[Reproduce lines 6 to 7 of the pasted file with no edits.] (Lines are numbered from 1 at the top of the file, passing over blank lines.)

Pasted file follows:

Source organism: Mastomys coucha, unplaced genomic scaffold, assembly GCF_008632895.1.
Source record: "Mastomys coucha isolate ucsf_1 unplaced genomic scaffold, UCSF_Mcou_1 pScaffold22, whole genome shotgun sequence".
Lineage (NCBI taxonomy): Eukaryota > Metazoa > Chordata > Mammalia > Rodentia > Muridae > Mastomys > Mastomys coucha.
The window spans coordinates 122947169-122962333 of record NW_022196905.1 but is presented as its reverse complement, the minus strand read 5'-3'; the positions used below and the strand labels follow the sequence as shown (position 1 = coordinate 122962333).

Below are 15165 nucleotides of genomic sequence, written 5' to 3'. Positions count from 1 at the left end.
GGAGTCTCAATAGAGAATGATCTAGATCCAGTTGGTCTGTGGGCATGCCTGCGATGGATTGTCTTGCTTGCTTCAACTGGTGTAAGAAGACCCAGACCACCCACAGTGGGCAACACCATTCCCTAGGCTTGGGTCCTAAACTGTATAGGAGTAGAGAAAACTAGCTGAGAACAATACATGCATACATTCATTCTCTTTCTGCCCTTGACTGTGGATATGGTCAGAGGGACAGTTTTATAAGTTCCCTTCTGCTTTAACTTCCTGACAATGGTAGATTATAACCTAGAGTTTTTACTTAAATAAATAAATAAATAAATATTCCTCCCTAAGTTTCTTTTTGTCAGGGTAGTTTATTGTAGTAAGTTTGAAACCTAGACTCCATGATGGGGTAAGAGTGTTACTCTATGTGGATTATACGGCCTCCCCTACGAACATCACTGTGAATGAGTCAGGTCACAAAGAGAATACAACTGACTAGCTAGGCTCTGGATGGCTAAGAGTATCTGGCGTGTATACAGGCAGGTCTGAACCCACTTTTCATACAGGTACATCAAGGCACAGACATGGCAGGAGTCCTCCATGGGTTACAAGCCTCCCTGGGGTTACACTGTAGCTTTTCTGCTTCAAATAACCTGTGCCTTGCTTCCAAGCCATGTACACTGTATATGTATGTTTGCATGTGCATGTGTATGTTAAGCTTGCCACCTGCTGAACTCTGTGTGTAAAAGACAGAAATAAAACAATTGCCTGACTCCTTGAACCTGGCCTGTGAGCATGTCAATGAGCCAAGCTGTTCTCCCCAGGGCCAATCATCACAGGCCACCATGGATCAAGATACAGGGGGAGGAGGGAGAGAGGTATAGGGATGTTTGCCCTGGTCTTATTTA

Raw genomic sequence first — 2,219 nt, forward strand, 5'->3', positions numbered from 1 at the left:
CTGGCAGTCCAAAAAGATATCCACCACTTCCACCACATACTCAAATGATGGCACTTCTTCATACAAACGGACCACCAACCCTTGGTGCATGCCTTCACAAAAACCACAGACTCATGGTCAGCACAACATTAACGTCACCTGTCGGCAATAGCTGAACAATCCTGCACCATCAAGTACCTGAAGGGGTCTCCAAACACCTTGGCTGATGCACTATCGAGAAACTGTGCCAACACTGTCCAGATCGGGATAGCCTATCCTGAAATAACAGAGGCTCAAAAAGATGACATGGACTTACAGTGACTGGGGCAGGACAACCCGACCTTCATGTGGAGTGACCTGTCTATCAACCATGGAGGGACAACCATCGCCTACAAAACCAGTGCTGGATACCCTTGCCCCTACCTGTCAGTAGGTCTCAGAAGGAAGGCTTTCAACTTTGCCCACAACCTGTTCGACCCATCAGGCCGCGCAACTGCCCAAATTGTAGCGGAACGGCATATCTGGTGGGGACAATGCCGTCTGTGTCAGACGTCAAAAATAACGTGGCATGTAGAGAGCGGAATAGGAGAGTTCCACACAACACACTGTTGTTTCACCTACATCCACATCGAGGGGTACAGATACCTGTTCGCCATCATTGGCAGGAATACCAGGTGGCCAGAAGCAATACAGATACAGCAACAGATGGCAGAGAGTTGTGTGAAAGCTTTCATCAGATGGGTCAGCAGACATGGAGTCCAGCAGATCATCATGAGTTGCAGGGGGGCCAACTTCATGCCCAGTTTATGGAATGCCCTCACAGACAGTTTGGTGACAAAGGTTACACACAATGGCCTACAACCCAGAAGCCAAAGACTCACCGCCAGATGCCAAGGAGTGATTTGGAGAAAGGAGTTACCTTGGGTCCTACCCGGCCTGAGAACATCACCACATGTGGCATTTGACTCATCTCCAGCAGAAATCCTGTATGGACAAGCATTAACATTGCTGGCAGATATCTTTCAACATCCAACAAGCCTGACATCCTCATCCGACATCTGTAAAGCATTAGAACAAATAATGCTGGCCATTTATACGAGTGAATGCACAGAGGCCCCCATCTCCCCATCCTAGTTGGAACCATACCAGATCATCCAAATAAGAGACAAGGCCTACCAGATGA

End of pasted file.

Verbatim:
GGAGTCTCAATAGAGAATGATCTAGATCCAGTTGGTCTGTGGGCATGCCTGCGATGGATTGTCTTGCTTGCTTCAACTGGTGTAAGAAGACCCAGACCACCCACAGTGGGCAACACCATTCCCTAGGCTTGGGTCCTAAACTGTATAGGAGTAGAGAAAACTAGCTGAGAACAATACATGCATACATTCATTCTCTTTCTGCCCTTGACTGTGGATATGGTCAGAGGGACAGTTTTATAAGTTCCCTTCTGCTTTAACTTCCTGACAATGGTAGATTATAACCTAGAGTTTTTACTTAAATAAATAAATAAATAAATATTCCTCCCTAAGTTTCTTTTTGTCAGGGTAGTTTATTGTAGTAAGTTTGAAACCTAGACTCCATGATGGGGTAAGAGTGTTACTCTATGTGGATTATACGGCCTCCCCTACGAACATCACTGTGAATGAGTCAGGTCACAAAGAGAATACAACTGACTAGCTAGGCTCTGGATGGCTAAGAGTATCTGGCGTGTATACAGGCAGGTCTGAACCCACTTTTCATACAGGTACATCAAGGCACAGACATGGCAGGAGTCCTCCATGGGTTACAAGCCTCCCTGGGGTTACACTGTAGCTTTTCTGCTTCAAATAACCTGTGCCTTGCTTCCAAGCCATGTACACTGTATATGTATGTTTGCATGTGCATGTGTATGTTAAGCTTGCCACCTGCTGAACTCTGTGTGTAAAAGACAGAAATAAAACAATTGCCTGACTCCTTGAACCTGGCCTGTGAGCATGTCAATGAGCCAAGCTGTTCTCCCCAGGGCCAATCATCACAGGCCACCATGGATCAAGATACAGGGGGAGGAGGGAGAGAGGTATAGGGATGTTTGCCCTGGTCTTATTTA

Raw genomic sequence first — 2,219 nt, forward strand, 5'->3', positions numbered from 1 at the left: